How can I keep working with art but earn more? And should I give up my university course?

Money matters

Q. I'm 28 and have good degrees in arts management and art history. I've worked my way up through volunteering and part-time work to a position as the events and marketing coordinator in a gallery. I really enjoy my job but am struggling to live on the £18,500 salary.

A. You are passionate about your job and have worked hard to get where you are. It seems as if it's the money that's the problem for you rather than the work, so it's worth broadening your search for opportunities in the same field, but outside the cultural sector.

In the financial world, for example, large companies are often active patrons of the arts and you could see if there is a way of combining your interests with opportunities in a commercial setting.

Sponsors for exhibitions, galleries and awards may have openings that interest you, or you could investigate charities, universities and local authorities. You might also think about concentrating on one particular side of things - events and marketing are separate career paths. Try the Chartered Institute of Marketing or the Institute of Practitioners in Advertising for initial information.

An art advisory role (say for the Arts Council) is also a possibility. Check out event industry salaries on; look up job vacancies on the Events Industry Alliance website; and speak to the recruitment agency members of the Association of Event Organisers (AEO). Their details can be found on

Repetitive strain

Q. I'm in my second year of design management and I'm not enjoying it. The first year repeated a lot of what I'd already done in my A-levels, and even this year is tedious. Before I started, I wanted to pursue a career in brand management, but I feel that business students will have an advantage over me. I am wondering whether to leave and pursue a different career going down the apprentice route.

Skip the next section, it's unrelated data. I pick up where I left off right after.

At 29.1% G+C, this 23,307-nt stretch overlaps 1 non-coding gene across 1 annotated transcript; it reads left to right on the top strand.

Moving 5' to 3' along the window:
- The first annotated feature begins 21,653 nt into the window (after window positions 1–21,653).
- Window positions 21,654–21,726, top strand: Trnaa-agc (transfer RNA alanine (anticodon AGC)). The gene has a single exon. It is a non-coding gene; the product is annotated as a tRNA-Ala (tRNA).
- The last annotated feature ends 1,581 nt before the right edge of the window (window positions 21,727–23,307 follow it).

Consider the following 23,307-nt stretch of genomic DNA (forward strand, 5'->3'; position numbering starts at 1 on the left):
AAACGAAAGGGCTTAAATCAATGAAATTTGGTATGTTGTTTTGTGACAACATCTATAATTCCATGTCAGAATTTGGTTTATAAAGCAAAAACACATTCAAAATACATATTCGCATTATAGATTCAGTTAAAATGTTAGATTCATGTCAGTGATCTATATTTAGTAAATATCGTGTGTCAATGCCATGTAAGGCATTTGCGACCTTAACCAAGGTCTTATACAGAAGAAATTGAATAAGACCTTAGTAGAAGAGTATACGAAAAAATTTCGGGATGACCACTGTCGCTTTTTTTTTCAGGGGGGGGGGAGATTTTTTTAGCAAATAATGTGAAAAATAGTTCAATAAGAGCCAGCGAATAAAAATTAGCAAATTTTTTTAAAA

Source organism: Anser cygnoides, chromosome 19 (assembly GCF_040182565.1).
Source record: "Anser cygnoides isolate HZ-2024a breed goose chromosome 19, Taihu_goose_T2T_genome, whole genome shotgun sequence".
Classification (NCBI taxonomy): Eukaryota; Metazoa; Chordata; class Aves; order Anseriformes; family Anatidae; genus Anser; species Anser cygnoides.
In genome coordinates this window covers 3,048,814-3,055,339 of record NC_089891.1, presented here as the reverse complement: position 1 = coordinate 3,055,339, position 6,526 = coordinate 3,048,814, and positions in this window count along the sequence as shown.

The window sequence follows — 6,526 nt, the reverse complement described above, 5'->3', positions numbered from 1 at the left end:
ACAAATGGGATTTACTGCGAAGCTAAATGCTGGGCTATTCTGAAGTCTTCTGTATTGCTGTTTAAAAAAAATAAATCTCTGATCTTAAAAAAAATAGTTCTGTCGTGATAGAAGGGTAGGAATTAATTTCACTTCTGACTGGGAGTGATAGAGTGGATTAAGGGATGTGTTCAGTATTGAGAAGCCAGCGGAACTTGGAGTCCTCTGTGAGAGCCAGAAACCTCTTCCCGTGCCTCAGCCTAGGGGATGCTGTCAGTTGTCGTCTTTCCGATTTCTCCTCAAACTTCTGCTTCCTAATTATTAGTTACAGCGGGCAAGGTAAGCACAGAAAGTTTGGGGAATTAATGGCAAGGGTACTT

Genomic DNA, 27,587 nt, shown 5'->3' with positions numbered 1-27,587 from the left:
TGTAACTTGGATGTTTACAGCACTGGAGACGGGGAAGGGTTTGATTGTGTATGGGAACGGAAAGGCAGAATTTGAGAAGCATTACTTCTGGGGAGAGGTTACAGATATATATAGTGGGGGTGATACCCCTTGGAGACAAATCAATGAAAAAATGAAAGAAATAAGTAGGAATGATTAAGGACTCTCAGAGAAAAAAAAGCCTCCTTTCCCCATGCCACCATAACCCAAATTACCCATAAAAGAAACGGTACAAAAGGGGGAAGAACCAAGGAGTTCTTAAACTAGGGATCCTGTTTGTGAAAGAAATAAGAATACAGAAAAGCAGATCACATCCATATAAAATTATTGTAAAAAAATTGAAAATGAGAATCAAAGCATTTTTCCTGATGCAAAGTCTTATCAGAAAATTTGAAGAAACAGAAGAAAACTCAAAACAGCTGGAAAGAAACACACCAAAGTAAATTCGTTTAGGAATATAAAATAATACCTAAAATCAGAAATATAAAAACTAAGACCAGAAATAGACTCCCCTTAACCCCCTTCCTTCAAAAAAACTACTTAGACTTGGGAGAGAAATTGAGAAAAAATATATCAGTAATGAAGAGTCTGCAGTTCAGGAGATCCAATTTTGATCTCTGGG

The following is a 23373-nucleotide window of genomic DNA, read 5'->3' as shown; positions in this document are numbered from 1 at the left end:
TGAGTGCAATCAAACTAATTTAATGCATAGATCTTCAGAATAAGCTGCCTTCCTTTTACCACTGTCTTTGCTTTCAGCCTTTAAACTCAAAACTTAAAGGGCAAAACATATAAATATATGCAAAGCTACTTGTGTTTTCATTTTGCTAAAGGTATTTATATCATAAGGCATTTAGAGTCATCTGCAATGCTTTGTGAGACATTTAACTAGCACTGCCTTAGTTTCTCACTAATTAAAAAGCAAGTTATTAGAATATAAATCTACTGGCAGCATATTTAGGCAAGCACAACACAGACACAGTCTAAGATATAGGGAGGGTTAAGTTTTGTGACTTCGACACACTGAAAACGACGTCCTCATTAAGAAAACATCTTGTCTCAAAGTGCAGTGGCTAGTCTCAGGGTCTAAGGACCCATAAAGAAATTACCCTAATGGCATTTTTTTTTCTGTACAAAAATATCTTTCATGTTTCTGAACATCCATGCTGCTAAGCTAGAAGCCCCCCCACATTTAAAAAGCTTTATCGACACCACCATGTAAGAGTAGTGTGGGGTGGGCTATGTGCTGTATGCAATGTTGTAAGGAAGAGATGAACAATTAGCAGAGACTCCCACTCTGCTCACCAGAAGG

A. I sympathise with your frustration. However, you are quite a long way through your university career, so you need to think whether your dissatisfaction with the course is so great you really can't continue.

Rather than abandoning it completely, you could ask your university if it would consider suspending your studies for a year, while you have some time out. But this can be tricky to arrange.

You also need to consider the advantages in terms of career progression and salary of being a graduate - especially in the field you mention, where apprenticeships in the formal sense don't really exist. A look at the online prospectus suggests your degree does cover a combination of subjects that would appear to be useful for the route you want to take. You would be able to demonstrate that elements of your degree, such as those in design, are very relevant.

You shouldn't feel you have missed the boat - many people come to marketing via a later qualification. Graduates in any subject can opt to take the Chartered Institute of Marketing (CIM) Professional Diploma, which can be studied part time and combined with work. You could then specialise in brand management later. Competition for jobs in marketing will always be tough, but there is no reason why with persistence and enthusiasm you shouldn't succeed.

Look at the detailed job profiles for the sector on; and the brand manager case study on, as well as a useful article about brand managers on

Careers advisers: Margaret Holbrough, Graduate Prospects careers consultant; Susan Goldie, careers adviser, the Careers Group, University of London